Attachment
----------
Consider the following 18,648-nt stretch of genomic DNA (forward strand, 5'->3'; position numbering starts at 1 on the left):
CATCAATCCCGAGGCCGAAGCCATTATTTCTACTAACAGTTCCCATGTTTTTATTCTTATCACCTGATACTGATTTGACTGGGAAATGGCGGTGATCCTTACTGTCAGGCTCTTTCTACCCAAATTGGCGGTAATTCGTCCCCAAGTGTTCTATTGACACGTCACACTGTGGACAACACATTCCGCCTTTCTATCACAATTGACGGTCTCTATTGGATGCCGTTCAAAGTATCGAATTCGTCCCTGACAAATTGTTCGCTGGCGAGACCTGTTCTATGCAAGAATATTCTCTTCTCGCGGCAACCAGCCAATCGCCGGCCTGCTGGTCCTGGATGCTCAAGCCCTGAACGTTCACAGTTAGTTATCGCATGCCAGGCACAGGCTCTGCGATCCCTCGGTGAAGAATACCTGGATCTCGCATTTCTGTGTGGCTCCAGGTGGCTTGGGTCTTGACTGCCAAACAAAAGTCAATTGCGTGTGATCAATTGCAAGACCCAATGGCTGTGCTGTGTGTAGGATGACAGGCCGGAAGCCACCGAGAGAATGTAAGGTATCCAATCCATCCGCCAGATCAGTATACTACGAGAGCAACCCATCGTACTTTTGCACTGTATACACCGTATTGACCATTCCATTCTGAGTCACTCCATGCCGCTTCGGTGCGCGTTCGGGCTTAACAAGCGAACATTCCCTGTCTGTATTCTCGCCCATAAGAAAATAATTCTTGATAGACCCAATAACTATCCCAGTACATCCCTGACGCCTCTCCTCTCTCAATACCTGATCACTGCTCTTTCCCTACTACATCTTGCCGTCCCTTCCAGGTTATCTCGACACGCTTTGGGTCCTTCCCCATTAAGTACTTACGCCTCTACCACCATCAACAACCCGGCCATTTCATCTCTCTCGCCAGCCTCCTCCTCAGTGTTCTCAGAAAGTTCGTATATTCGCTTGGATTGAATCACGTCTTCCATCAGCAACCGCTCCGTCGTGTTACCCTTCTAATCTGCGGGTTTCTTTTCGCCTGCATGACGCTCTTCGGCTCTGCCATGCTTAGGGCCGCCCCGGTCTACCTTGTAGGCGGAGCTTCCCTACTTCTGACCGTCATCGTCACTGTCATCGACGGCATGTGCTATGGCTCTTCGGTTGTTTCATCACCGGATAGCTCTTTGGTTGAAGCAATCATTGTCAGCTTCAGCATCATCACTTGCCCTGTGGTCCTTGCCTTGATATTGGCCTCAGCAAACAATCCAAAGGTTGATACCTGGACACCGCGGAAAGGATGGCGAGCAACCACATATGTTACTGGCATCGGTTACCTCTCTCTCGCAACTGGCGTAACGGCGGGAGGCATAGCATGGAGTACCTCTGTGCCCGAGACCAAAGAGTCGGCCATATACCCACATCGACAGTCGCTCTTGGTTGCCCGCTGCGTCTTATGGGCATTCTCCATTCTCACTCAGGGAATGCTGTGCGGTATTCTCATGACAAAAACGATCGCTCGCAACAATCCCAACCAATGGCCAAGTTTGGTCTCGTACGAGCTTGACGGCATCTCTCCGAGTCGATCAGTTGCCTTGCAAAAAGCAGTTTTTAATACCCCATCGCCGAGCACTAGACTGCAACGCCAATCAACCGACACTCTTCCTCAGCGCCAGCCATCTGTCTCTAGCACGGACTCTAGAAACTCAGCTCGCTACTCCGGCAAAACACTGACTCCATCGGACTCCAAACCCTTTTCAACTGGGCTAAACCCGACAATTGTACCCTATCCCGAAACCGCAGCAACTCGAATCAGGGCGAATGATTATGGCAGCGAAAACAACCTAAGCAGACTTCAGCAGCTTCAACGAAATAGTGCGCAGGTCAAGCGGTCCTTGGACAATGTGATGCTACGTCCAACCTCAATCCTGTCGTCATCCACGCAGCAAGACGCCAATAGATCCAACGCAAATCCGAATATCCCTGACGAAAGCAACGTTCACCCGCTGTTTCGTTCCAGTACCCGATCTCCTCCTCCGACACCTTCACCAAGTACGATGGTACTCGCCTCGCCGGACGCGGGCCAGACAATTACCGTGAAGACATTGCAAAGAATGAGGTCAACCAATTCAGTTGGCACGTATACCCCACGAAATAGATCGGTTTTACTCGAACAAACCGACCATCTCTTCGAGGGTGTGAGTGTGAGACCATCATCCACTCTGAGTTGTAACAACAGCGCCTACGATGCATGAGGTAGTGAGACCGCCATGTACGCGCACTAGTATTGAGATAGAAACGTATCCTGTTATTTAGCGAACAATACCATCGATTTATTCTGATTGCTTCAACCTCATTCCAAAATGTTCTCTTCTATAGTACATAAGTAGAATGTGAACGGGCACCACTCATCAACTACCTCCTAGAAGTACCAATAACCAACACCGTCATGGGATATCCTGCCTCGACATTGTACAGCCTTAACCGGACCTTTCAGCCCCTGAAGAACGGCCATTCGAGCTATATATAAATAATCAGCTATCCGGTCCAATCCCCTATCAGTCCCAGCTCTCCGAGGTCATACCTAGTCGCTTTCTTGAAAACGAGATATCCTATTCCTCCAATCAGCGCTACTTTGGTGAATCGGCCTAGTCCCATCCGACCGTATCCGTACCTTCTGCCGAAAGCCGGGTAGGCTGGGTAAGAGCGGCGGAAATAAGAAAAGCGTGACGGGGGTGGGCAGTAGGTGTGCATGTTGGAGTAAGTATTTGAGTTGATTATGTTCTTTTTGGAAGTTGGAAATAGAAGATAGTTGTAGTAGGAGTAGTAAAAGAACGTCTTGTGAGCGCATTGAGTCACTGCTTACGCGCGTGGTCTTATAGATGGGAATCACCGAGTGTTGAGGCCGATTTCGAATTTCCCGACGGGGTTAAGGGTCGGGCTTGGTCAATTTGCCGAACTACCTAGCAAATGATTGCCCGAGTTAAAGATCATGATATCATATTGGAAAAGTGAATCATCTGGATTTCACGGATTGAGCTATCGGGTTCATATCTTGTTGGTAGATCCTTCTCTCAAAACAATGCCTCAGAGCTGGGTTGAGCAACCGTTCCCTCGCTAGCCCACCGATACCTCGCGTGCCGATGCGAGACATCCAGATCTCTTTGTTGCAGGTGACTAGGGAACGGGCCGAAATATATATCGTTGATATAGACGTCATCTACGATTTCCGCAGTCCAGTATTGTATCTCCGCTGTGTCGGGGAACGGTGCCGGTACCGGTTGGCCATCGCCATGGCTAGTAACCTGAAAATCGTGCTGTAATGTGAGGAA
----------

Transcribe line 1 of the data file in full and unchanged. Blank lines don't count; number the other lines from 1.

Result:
Consider the following 18,648-nt stretch of genomic DNA (forward strand, 5'->3'; position numbering starts at 1 on the left):